The Qualifications and Credit Framework (QCF) is well established across Britain. In the words of Ofqual, the body that administers the framework, it aims to provide ‘a simple yet flexible’ qualifications system that is ‘inclusive, responsive, accessible [and] non-bureaucratic’.
What does it have to do with interpretation, you wonder? That’s simple: it’s another way of engaging audiences…deliver public benefits….use heritage more widely and more effectively. And yes, make a bit of money too.
These are all matters of huge importance to most heritage organisations these days, and definitely the publicly funded ones. At my site – a true regeneration heritage project run by a Local Authority – they’re practically written down as performance indicators.
The QCF offers real opportunities for us here. In idealistic terms it seeks to recognise practical learning and give it accreditation in the form of awards, certificates and diplomas. Put more realistically, it seeks to provide routes of learning better suited to those that don’t thrive in the more formal education system. Schools in particular are really interest in QCF for this very reason, but it also works for organisations supporting people to get (back) into work.
It is at this point that QCF is perfect for programmes at heritage sites and museums. We don’t actually have to change anything about our approach: Practical, flexible and accessible learning may just as well be terms gleaned from a 21st century book on interpretation. The interpretive mantra of using the resources (read: practices, remains, objects) that are there to facilitate people’s engagement with heritage values is basically the radical rethinking of learning that the QCF wants to promote.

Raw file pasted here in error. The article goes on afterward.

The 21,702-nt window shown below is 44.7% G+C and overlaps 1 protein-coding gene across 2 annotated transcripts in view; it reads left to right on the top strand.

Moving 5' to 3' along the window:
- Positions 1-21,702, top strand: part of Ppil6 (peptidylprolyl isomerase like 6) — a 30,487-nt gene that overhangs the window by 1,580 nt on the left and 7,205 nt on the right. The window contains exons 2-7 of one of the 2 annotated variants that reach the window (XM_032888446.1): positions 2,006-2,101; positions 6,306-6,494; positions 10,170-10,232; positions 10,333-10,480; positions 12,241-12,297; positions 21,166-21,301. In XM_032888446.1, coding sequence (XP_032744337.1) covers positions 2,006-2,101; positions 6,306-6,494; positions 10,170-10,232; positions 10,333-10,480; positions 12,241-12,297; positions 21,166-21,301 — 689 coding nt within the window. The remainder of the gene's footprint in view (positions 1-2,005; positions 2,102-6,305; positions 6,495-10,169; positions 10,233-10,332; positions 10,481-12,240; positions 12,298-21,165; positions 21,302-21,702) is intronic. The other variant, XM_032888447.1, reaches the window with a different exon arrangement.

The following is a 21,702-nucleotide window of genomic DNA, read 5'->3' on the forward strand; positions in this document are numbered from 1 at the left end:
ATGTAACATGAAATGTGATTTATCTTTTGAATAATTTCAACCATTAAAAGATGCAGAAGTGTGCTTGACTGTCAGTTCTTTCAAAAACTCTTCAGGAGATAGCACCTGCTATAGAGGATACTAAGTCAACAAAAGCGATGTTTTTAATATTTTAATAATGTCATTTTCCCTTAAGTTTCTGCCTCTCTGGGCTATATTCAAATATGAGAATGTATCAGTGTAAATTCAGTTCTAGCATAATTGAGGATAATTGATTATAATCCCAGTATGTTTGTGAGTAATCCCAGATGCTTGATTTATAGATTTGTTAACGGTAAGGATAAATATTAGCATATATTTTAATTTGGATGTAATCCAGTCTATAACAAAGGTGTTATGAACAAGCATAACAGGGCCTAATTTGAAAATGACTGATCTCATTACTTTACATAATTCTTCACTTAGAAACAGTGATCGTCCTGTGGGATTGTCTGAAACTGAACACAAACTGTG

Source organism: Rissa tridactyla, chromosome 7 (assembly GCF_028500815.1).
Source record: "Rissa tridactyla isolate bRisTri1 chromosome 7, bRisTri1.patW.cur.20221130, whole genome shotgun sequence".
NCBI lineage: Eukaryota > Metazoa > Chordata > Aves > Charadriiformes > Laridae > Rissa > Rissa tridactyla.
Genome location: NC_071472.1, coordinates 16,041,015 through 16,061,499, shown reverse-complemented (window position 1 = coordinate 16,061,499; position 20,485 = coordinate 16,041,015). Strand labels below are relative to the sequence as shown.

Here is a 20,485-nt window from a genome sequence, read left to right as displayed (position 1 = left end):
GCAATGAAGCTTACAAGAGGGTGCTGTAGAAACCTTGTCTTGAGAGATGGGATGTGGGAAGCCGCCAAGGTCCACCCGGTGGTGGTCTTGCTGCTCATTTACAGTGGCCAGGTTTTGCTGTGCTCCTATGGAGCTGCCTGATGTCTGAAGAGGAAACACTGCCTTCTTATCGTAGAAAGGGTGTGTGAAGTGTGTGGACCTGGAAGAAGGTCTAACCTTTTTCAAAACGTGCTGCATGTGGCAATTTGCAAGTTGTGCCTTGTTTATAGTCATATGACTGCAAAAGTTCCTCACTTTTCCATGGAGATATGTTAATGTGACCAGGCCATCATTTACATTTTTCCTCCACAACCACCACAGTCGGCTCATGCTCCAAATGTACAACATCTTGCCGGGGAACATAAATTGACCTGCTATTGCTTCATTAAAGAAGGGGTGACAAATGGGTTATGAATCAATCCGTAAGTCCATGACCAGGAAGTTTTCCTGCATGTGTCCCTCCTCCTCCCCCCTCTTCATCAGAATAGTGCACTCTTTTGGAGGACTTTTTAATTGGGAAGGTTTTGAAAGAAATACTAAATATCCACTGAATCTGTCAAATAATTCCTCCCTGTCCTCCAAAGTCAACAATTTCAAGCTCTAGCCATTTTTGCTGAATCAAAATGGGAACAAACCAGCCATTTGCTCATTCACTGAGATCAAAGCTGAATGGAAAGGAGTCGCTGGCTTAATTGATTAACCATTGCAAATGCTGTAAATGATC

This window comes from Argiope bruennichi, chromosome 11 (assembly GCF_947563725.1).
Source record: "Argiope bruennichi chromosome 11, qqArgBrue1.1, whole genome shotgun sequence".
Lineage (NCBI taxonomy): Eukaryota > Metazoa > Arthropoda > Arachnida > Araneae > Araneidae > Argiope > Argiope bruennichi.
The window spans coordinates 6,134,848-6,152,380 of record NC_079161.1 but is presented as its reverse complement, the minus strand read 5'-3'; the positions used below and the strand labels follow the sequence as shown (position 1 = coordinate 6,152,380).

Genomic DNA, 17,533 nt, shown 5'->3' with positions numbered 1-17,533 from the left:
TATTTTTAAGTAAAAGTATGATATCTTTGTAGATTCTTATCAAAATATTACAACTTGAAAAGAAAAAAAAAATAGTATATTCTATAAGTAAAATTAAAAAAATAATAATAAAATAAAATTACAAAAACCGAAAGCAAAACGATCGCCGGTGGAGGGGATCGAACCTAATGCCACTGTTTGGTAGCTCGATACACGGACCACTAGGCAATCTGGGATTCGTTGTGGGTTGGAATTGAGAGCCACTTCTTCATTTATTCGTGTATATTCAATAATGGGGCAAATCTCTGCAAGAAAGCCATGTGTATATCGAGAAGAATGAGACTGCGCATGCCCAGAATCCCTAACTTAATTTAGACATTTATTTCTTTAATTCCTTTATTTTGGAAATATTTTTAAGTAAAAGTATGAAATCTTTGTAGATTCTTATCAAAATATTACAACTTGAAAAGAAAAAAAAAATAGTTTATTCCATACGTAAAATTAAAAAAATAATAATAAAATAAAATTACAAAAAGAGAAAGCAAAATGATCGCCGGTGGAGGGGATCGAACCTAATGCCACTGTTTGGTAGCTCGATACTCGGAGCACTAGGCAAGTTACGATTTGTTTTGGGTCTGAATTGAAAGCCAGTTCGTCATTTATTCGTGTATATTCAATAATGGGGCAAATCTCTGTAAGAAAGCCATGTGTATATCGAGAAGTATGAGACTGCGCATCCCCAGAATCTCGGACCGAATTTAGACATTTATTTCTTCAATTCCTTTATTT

There is an element of rigour in this, however, that might be unnatural to some interpreters. In order to get accreditation for your programme, you have to think about creating evidence of the learning that participants have achieved. I don’t mind this at all. When I put together our first QCF programme recently, I felt that it’s quite similar to writing objectives into a more traditional interpretive medium (and I’m a firm believer in establishing objectives). So in a way, a QCF programme simply has the evaluation built in from the start – perfect!
But, you may say, is this not education, rather than interpretation? I’ve actually blogged about this over a year ago here, and I’d like to highlight an example I gave in that post. The example is also a great argument for why it should be interpreters doing this (at heritage sites) rather than teachers (who would be the more natural choice if this were in fact ‘education’): the Learning Officer that worked with me at the time was by profession a primary school teacher. The ‘programmes’ they developed for schools were soundly rejected by teachers. The teachers said that they could do this themselves in the classroom – there was no reason why they should bring their students to us.
My colleague had not applied (how could they?) any interpretive principles that would have made the programmes relevant to their target audience of teachers, their students, and their particular (learning) needs. The teachers wanted to bring the children on site to interact with the environment and engage in a more active, practical way of learning than what they could provide in the classroom.
Interpreters can do that. They can create precisely the types of flexible, accessible and engaging programmes that QCF is looking for. QCF is not about education – it’s an alternative to education. Perhaps ‘learning’ is the right term for this, and in fact, QCF calls participants ‘learners’. It is a tiny step from a live interpretive programme to a QCF course. But it places interpretation right at the centre of current organisational and policy objectives. I say, let’s embrace that. Let’s claim that key role and communicate to our line managers and funders: we can do this because we’re professional interpreters. It’s an interpreter you need for the job.